Welcome to our update of the latest legal aid and access to justice news from May 2018.
Criminal legal aid: The criminal bar’s action in response to changes to the way in which criminal legal aid work by advocates is remunerated under the reformed Advocates' Graduated Fee Scheme (AGFS), which came into force on 1 April, dominated the legal aid news in May.
On 8 May, YLAL and the Criminal Bar Association ('CBA'), supported by a broad coalition, comprising The Bar Council, Young Bar Committee, Criminal Law Solicitors Association and the Justice Alliance, hosted a briefing event in the House of Commons “Time For Justice: The Law is Broken”, to discuss the crisis in the criminal justice system and to provide MPs with a copy of the Secret Barrister’s book “Stories of the law and how it’s broken” and YLAL’s report “Social Mobility in a Time of Austerity”.
Baroness Helena Kennedy QC spoke at the event, describing access to justice as a “fundamental pillar of our democracy”. Richard Burgon, shadow justice secretary, said that he wants to see legal aid return to being a pillar of the welfare state and that “legal rights aren’t worth the paper they are written on if they can’t be enforced”.
Despite this, Parliament voted against repealing the AGFS scheme later that evening. On the following day, 9 May, the CBA announced a policy of “no returns” for Crown Court cases in response to the House of Commons’ vote. This means that barristers would stop the practice of covering hearings for colleagues unable to attend from 12 June 2018..
In their Monday message on 21 May, the CBA focussed on the impact of further cuts on the junior end of the profession and social mobility. Stephen Davies, a criminal defence paralegal, and Danielle Manson, a criminal defence pupil barrister, shared their concerns about the future of the profession. Their stories can be found here.
On 23 May, the CBA met with the Lord Chancellor, the legal aid minister and other government officials. At this meeting, the government put forward an offer in response to the industrial action. The offer included a £15 million investment into the criminal justice system from the Treasury budget (not the Ministry of Justice budget) which will include £8 million for the categories of case that lose heavily under the new scheme (fraud, drug and complex sex cases), £4.5 million towards junior barristers’ fees (all barristers who have not taken silk) and a 1% increase to all fees from April 2019. Further details can be found in the CBA’s message here. On 7 June CBA members voted narrowly to accept this offer.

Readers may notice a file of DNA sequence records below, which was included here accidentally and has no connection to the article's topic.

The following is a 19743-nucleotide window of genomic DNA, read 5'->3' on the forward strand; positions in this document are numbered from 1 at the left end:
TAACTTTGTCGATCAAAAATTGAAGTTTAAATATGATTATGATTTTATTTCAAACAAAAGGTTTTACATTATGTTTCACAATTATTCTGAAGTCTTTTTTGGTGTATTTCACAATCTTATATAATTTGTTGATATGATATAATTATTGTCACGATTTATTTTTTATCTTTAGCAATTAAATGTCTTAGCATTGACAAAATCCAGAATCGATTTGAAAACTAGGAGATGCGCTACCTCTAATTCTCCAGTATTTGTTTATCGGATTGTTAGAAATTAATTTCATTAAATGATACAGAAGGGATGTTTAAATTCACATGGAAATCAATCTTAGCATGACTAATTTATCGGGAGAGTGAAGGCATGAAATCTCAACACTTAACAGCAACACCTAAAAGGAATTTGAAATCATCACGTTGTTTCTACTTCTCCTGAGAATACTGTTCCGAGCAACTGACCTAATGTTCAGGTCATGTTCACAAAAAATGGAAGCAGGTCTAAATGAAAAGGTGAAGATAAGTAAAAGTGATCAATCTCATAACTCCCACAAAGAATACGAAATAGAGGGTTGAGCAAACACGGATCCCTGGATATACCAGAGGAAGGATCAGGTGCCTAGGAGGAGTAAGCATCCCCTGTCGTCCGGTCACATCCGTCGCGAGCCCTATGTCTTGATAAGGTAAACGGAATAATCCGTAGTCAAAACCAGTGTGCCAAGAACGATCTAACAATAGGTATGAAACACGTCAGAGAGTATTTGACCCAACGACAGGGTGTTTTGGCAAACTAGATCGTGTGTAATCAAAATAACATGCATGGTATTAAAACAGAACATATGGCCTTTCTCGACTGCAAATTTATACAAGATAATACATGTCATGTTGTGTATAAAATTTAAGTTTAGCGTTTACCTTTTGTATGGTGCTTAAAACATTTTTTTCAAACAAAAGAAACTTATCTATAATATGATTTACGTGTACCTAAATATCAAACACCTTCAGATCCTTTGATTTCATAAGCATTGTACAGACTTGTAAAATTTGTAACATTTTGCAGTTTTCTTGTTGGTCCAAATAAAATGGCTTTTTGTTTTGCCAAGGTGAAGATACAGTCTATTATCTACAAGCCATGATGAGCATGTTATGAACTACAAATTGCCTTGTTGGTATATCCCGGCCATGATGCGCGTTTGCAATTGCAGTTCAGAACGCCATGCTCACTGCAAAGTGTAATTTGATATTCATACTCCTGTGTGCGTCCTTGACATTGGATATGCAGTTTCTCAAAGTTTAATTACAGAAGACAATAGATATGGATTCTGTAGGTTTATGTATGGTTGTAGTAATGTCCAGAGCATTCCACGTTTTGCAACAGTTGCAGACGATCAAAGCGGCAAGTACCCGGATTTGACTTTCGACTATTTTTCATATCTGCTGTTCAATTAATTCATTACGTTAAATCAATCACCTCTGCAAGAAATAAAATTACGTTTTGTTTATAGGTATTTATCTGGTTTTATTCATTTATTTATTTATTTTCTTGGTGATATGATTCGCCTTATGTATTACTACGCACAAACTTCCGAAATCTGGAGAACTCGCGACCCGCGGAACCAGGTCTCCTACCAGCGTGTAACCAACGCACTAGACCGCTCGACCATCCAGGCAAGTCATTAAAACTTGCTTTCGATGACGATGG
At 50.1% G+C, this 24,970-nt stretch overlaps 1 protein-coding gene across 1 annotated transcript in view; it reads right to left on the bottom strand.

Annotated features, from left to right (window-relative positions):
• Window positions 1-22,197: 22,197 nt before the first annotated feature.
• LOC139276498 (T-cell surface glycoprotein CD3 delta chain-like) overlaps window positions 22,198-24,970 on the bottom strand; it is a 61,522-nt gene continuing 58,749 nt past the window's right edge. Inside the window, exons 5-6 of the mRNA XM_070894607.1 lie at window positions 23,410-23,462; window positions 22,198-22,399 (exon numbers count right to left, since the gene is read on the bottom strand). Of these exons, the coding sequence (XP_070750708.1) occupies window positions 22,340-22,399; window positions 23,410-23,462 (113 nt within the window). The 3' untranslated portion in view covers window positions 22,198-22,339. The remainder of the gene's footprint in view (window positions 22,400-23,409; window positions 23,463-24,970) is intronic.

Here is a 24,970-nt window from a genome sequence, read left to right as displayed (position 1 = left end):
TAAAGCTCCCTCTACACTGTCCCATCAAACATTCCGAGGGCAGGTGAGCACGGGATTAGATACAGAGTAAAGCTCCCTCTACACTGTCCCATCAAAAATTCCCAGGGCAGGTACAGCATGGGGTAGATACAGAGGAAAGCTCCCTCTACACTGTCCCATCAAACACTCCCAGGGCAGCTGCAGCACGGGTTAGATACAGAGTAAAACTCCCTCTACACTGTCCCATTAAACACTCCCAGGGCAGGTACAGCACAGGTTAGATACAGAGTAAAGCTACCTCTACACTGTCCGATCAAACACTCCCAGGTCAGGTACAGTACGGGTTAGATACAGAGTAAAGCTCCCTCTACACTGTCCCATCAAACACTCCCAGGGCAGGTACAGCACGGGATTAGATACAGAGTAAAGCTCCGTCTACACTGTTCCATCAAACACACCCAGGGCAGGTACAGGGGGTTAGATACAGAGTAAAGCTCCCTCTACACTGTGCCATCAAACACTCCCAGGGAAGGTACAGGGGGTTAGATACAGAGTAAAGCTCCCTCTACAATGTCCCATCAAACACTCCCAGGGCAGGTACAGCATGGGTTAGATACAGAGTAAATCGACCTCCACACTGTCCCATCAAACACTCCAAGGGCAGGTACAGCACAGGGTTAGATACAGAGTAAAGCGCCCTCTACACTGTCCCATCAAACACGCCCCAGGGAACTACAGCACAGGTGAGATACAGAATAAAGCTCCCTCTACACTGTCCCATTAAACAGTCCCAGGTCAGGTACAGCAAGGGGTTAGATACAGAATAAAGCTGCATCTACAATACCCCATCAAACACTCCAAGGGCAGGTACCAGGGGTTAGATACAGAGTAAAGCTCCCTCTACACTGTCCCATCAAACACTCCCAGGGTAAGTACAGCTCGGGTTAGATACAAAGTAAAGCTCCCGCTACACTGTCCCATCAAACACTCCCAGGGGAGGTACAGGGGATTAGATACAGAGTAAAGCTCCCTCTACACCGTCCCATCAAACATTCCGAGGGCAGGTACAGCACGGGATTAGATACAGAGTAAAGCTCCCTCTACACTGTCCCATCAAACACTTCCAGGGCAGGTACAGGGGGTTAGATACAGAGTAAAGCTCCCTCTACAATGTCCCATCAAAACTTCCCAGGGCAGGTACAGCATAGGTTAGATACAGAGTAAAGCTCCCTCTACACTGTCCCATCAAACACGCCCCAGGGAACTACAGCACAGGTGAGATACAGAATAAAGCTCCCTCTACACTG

Social mobility: YLAL co-chairs, Katherine Barnes and Oliver Carter, and vice-chair Siobhan Taylor-Ward, wrote an article for Legal Action magazine summarising the findings of YLAL’s social mobility report and the obstacles facing future generations of legal aid lawyers. They conclude: “Social mobility has moved up the political agenda and we believe the time for change is here. If we co-operate as a sector and, ultimately, work together for change, there are many issues within this report that can and should be resolved. YLAL will campaign on the issues highlighted by our recommendations. We encourage legal aid lawyers of all levels to support us in order to create a fairer and more sustainable profession for the future.”
Minimum pupillage award: On 30 May, the Bar Standards Board (BSB) announced that pupillage awards across England and Wales are to be set in line with the salaries recommended by the Living Wage Foundation and will increase annually in line with that figure. Living wage rates are currently £17,212.50 in London and £14,765.63 outside of London. This current minimum pupillage award is £12,000, which is below the national minimum wage. The BSB’s press release can be read here.
This announcement comes after YLAL’s social mobility report found that the current minimum award can make a career in legal aid unsustainable for aspiring barristers and called on the BSB to bring the award in line with a real living wage.
Minimum salary for trainee solicitors: The Solicitors Regulation Authority (SRA) has published an impact assessment on the removal of the minimum trainee salary. In 2014, the previous levels of prescribed salary (£18,590 in London and £16,650 outside London) were replaced with a requirement for trainees to be paid at least the national minimum or living wage. The report round that, on average, trainees receive £560 per year less since the removal of the minimum salary. In respect of diversity, the report found that the median salaries of black and Asian trainees show that they earn less than white trainees and that the mean gender pay gap has risen from £332 to £460. The Law Society recommends, as a matter of good practice, that firms should pay their trainees at least £21,561 in London and £19,122 outside London.